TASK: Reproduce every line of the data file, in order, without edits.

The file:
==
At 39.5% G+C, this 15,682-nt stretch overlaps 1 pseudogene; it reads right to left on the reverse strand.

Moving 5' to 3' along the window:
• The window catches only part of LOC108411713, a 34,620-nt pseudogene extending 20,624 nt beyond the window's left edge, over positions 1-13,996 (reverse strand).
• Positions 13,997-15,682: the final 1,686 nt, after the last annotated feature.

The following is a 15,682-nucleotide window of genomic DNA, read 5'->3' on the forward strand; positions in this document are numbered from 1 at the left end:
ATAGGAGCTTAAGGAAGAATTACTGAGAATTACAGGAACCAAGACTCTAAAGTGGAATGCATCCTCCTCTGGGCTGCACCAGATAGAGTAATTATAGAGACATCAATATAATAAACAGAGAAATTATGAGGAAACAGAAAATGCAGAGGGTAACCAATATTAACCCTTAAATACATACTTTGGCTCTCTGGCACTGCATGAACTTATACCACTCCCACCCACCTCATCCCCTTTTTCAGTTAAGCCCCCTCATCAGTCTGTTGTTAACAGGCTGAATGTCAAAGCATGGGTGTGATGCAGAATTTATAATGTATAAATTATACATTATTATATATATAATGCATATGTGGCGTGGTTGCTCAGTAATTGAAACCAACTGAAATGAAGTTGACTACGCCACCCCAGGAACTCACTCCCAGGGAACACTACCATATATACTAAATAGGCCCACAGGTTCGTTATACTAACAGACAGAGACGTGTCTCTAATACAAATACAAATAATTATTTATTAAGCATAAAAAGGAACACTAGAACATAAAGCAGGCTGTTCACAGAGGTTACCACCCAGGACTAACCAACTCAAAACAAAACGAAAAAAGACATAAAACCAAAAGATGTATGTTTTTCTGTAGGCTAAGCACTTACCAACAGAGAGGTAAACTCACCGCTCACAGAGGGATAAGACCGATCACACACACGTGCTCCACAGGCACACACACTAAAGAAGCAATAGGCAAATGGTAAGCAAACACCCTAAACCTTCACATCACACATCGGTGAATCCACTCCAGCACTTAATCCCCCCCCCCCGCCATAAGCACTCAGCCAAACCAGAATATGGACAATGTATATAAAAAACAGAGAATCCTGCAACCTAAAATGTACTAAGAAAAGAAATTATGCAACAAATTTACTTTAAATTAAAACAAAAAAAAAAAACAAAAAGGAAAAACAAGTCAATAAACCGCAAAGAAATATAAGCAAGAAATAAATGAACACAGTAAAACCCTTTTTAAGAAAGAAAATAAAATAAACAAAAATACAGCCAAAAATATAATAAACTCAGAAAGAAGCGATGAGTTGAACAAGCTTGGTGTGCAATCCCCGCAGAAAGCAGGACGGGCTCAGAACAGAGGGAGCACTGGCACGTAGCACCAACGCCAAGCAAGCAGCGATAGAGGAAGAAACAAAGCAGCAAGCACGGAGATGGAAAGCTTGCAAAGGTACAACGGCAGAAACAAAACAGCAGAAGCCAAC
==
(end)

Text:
At 39.5% G+C, this 15,682-nt stretch overlaps 1 pseudogene; it reads right to left on the reverse strand.

Moving 5' to 3' along the window:
• The window catches only part of LOC108411713, a 34,620-nt pseudogene extending 20,624 nt beyond the window's left edge, over positions 1-13,996 (reverse strand).
• Positions 13,997-15,682: the final 1,686 nt, after the last annotated feature.

The following is a 15,682-nucleotide window of genomic DNA, read 5'->3' on the forward strand; positions in this document are numbered from 1 at the left end:
ATAGGAGCTTAAGGAAGAATTACTGAGAATTACAGGAACCAAGACTCTAAAGTGGAATGCATCCTCCTCTGGGCTGCACCAGATAGAGTAATTATAGAGACATCAATATAATAAACAGAGAAATTATGAGGAAACAGAAAATGCAGAGGGTAACCAATATTAACCCTTAAATACATACTTTGGCTCTCTGGCACTGCATGAACTTATACCACTCCCACCCACCTCATCCCCTTTTTCAGTTAAGCCCCCTCATCAGTCTGTTGTTAACAGGCTGAATGTCAAAGCATGGGTGTGATGCAGAATTTATAATGTATAAATTATACATTATTATATATATAATGCATATGTGGCGTGGTTGCTCAGTAATTGAAACCAACTGAAATGAAGTTGACTACGCCACCCCAGGAACTCACTCCCAGGGAACACTACCATATATACTAAATAGGCCCACAGGTTCGTTATACTAACAGACAGAGACGTGTCTCTAATACAAATACAAATAATTATTTATTAAGCATAAAAAGGAACACTAGAACATAAAGCAGGCTGTTCACAGAGGTTACCACCCAGGACTAACCAACTCAAAACAAAACGAAAAAAGACATAAAACCAAAAGATGTATGTTTTTCTGTAGGCTAAGCACTTACCAACAGAGAGGTAAACTCACCGCTCACAGAGGGATAAGACCGATCACACACACGTGCTCCACAGGCACACACACTAAAGAAGCAATAGGCAAATGGTAAGCAAACACCCTAAACCTTCACATCACACATCGGTGAATCCACTCCAGCACTTAATCCCCCCCCCCCGCCATAAGCACTCAGCCAAACCAGAATATGGACAATGTATATAAAAAACAGAGAATCCTGCAACCTAAAATGTACTAAGAAAAGAAATTATGCAACAAATTTACTTTAAATTAAAACAAAAAAAAAAAACAAAAAGGAAAAACAAGTCAATAAACCGCAAAGAAATATAAGCAAGAAATAAATGAACACAGTAAAACCCTTTTTAAGAAAGAAAATAAAATAAACAAAAATACAGCCAAAAATATAATAAACTCAGAAAGAAGCGATGAGTTGAACAAGCTTGGTGTGCAATCCCCGCAGAAAGCAGGACGGGCTCAGAACAGAGGGAGCACTGGCACGTAGCACCAACGCCAAGCAAGCAGCGATAGAGGAAGAAACAAAGCAGCAAGCACGGAGATGGAAAGCTTGCAAAGGTACAACGGCAGAAACAAAACAGCAGAAGCCAAC